An Empty-Nester Couple’s Resort-Like Retreat Overlooks Silicon Valley

An Empty-Nester Couple’s Resort-Like Retreat Overlooks Silicon Valley

By Brian Libby
For a couple’s forever home, SB Architects draw from resort design to effortlessly blend indoors and out.

Goya House deals in contrasts: it’s a home for two with the flexibility to become a house for many. It’s just a short jaunt west of Silicon Valley, but its panoramic views make it feel like you’re getting away from it all. And though it’s a residence, it was created with luxury resorts and spas in mind.

The 10,000-square-foot home in Portola Valley, California, by San Francisco’s SB Architects is designed to capitalize on views of the rolling hills overlooking the valley in several directions. "The first impression of the site was that it was really all about its location on this hilltop—and the dramatic, 270-degree views," principal Bruce Wright explains.

The house's front door, tucked under one of many cantilevering portions of the roof, comes after passing through an interior courtyard. "It’s not just an axial arrival to the front door," says Wright. "You come in and shift to the right, and cross a small bridge over the entry water feature. Those little shifts [help] guide a visitor to see these different points of view."

At the same time, the clients saw their new home as signifying their transition to becoming empty-nesters. The couple wanted a relatively intimate space and a single-story home to age in place, yet they also wanted enough space so their children and grandchildren could visit, and to be able to entertain large groups.

"This is kind of their forever house," the architect adds. "This was a couple thinking about the next stage of their life, and how they can design a residence [addressing] their needs, vision, and likes."

The home is designed to encourage outdoor circulation, but nearly all at a single story, to allow the clients to age in place.

In collaboration with landscape architect Thuilot Associates and builder Ryan Associates, the architects created a mini-compound of separate buildings. The master suite is its own small structure, for instance, connected by a bridge to the center of the home: its living, dining, and kitchen. There’s also a separate two-story structure with a small office, a garage, and a guest apartment upstairs.

The Goya House is broken down into a series of pavilions, including a separate master suite (seen at left) connected by a glass bridge.

"We were thinking about the transient separation between the clients and their family when they have visitors. When they’re alone again, they can shut down part of the house and live on a smaller platform," Wright says. He recalls the questions the design needed to take into account: "How can we separate their daily uses into a series of buildings? How can you transition for morning, afternoon, evening, and what it’s like with 50 people there or two?"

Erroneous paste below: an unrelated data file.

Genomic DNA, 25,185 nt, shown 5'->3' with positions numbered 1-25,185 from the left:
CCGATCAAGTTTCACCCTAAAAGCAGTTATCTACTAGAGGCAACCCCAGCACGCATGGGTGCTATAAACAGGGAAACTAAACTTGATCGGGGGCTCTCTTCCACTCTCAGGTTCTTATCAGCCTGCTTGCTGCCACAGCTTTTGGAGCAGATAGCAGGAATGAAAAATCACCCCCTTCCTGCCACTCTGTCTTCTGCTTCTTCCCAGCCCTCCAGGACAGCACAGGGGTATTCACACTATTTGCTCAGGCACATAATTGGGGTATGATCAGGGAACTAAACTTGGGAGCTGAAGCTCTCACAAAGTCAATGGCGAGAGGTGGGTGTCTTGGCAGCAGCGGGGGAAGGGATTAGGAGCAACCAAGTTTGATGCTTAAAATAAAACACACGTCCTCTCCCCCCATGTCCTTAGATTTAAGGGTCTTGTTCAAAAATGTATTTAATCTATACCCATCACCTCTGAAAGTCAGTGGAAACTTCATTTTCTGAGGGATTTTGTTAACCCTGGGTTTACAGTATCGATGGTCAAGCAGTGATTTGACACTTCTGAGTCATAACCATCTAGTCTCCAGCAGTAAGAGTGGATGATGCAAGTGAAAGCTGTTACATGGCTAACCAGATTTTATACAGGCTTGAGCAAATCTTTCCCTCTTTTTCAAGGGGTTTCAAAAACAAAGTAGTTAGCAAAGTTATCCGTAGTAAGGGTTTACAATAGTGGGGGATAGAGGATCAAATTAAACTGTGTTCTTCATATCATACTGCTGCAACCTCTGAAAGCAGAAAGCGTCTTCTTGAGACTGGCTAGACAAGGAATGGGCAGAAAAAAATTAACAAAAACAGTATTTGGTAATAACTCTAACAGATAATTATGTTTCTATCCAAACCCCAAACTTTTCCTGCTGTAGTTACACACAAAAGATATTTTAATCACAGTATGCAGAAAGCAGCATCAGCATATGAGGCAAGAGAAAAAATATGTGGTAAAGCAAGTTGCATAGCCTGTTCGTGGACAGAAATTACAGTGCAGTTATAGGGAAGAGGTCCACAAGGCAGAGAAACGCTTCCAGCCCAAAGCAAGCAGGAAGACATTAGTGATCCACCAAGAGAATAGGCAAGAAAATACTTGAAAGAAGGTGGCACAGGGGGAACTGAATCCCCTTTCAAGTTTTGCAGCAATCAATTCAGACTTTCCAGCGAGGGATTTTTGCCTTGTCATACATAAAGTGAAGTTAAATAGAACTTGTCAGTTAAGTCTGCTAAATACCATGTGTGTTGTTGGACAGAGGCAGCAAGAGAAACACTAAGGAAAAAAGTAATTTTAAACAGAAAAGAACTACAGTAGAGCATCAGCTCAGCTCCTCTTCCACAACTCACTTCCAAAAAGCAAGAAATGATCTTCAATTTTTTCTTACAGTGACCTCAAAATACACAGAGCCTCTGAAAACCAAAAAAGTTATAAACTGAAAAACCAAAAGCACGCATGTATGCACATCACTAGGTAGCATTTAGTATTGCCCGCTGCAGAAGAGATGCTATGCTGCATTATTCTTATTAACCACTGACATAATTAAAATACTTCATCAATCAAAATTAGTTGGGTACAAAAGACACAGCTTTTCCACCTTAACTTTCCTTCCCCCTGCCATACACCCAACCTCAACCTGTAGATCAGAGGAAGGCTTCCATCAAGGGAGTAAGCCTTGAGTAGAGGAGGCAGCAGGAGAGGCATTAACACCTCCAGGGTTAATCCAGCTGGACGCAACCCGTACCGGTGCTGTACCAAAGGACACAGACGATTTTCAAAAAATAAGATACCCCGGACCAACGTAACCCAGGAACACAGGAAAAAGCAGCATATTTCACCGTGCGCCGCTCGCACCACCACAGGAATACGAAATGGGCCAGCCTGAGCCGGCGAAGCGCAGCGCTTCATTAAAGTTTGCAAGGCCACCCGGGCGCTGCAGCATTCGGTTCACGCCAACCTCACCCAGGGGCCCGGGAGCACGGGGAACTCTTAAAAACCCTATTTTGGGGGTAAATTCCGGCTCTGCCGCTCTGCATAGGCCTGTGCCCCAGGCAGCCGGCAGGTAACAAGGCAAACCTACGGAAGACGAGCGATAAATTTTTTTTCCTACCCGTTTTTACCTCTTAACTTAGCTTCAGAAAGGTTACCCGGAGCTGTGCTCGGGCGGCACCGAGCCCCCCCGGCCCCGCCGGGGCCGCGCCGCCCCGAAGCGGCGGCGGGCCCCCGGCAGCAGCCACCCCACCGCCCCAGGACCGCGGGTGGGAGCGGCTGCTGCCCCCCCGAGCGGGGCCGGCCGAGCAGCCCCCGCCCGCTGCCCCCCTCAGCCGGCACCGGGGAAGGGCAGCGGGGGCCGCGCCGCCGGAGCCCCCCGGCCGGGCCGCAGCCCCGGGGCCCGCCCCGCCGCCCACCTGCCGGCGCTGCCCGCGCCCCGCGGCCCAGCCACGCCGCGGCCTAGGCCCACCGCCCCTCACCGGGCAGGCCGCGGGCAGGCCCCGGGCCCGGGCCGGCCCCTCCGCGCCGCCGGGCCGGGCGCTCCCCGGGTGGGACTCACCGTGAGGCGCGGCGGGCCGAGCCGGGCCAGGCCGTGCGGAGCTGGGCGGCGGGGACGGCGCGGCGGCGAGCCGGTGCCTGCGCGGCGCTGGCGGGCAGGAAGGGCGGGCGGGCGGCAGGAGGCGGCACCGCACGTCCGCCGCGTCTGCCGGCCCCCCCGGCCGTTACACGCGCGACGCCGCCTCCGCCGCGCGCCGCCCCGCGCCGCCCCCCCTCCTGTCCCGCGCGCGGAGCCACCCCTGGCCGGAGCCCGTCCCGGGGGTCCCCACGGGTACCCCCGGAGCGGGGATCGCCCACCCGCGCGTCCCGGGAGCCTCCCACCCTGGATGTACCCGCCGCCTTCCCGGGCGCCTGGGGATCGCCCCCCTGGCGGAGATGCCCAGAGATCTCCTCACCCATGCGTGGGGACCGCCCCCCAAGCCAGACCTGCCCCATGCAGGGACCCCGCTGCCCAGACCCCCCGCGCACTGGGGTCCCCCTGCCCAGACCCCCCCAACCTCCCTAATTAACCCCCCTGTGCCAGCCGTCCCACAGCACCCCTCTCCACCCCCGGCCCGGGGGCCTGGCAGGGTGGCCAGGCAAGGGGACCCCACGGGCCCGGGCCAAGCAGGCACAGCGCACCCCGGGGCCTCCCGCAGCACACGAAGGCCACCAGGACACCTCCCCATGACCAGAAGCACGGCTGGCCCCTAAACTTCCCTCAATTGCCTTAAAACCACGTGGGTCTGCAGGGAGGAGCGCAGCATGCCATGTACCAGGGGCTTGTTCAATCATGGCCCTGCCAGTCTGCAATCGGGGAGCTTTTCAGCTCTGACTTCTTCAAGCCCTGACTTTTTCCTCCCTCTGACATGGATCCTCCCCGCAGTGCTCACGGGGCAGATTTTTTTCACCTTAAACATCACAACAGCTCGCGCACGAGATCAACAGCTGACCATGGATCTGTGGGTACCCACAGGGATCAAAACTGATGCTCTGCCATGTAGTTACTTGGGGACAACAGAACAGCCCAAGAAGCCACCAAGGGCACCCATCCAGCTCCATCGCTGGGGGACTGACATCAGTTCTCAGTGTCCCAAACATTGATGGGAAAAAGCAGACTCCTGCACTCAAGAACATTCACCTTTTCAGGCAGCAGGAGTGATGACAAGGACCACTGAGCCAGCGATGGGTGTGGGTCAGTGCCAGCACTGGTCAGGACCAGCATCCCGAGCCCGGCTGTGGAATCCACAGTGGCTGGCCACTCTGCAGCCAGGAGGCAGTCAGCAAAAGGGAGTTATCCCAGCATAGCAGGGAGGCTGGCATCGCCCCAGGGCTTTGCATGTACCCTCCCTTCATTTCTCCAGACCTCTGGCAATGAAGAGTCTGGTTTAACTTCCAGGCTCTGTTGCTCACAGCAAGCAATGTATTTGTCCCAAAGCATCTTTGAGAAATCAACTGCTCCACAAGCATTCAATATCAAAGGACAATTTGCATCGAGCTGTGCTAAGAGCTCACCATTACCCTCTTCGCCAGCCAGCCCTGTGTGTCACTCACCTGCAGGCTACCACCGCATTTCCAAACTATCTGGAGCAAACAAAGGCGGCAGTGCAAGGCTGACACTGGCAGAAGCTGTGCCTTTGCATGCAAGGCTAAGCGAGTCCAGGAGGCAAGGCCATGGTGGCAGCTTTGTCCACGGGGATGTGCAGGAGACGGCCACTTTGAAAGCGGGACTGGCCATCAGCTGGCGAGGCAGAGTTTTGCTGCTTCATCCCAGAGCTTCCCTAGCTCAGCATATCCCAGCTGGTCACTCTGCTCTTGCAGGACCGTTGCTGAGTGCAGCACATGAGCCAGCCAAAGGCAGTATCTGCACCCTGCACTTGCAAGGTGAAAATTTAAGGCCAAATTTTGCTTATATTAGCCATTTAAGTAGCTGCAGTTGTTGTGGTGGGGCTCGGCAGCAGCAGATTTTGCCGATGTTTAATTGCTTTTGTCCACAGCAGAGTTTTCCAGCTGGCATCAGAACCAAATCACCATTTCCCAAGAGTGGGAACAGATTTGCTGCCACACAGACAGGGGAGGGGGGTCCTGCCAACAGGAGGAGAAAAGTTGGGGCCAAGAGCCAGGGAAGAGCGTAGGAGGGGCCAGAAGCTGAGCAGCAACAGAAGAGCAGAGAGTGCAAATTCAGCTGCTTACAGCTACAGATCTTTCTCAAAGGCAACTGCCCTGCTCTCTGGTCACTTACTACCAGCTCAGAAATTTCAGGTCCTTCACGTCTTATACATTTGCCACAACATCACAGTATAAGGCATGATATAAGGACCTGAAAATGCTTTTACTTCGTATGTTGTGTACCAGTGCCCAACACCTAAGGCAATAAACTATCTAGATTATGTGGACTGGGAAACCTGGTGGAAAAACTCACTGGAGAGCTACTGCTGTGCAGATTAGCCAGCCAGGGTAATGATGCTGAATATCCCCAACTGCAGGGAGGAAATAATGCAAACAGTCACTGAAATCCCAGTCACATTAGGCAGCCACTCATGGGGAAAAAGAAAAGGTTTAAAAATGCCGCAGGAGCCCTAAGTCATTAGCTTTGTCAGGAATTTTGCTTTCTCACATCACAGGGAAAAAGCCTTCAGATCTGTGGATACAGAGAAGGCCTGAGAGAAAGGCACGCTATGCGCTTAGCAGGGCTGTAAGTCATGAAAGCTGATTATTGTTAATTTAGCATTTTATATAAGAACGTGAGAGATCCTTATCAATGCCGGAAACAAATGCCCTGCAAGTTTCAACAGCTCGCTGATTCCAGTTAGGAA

The ability to open the living and dining area to the pool and terrace makes the home ideal for entertaining.

Breaking the house down into separate pavilions connected by lush landscaping is not unlike the layout of resorts that SB Architects has designed in countries around the world, which Wright says is often part of a broader idea about incorporating the space between the buildings. "It’s not just about single-object architecture, but a series of objects that create a variety of indoor and outdoor experiences," he explains.

To emphasize the barrier-breaking between indoor and outdoor spaces, the glass walls that look out on public areas essentially disappear.

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Glass walls in the living room and dining area fold away, connecting to a covered, outdoor space.

"When it’s a beautiful spring day, you can open up the living, kitchen, and dining rooms and have them become one," Wright says, noting how these spaces combine with an expansive outdoor deck and pool area.

"When it’s a beautiful spring day, you can open up the living, kitchen, and dining rooms and have them become one," Wright says, noting how these spaces combine with an expansive outdoor deck and pool area. "It becomes one big room. In doing that, you’ve transposed the space and created a much larger footprint." When the weather is less cooperative, the glass helps maintain a visual connection between different spaces.

The clients' art collection adds color, curvature, and a touch of whimsy.

The house’s simple material palette of wood, stone, and raw steel carries throughout, with cedar ceilings adding warmth and texture to both interior settings and the cantilevered outdoor areas. Walls and trim are clad in Brazilian ipe hardwood, and naturally stained millwork continues throughout the house. Interior designer Lorissa Kimm also worked with the clients to select and commission a range of furniture in soft gray tones, setting the stage for pops of color from the clients’ art collection.

A palette of wood, stone, and steel extends from the outside in.

The mini-compound layout also helps emphasize a sequence of spaces that reveal themselves over time, and around corners.

"The courtyard and entry is one layer. As you proceed and see the major body of the house, that’s another," Wright explains. "As you explore some of these longer axial paths that lead to the master bedroom, all these layers build upon one another with this sense of discovery."

Related Reading: Before & After: A Portola Valley Home Draws Inspiration From Down Under

Project Credits:

Architect: SB Architects / @sbarchitect

Builder: Ryan Associates

Structural Engineer: ZFA Structural Engineers

Landscape Design: Thuilot Associates

Lighting Design: Hiram Banks

Interior Design: Lorissa Kim

Photography: Aaron Leitz Photography

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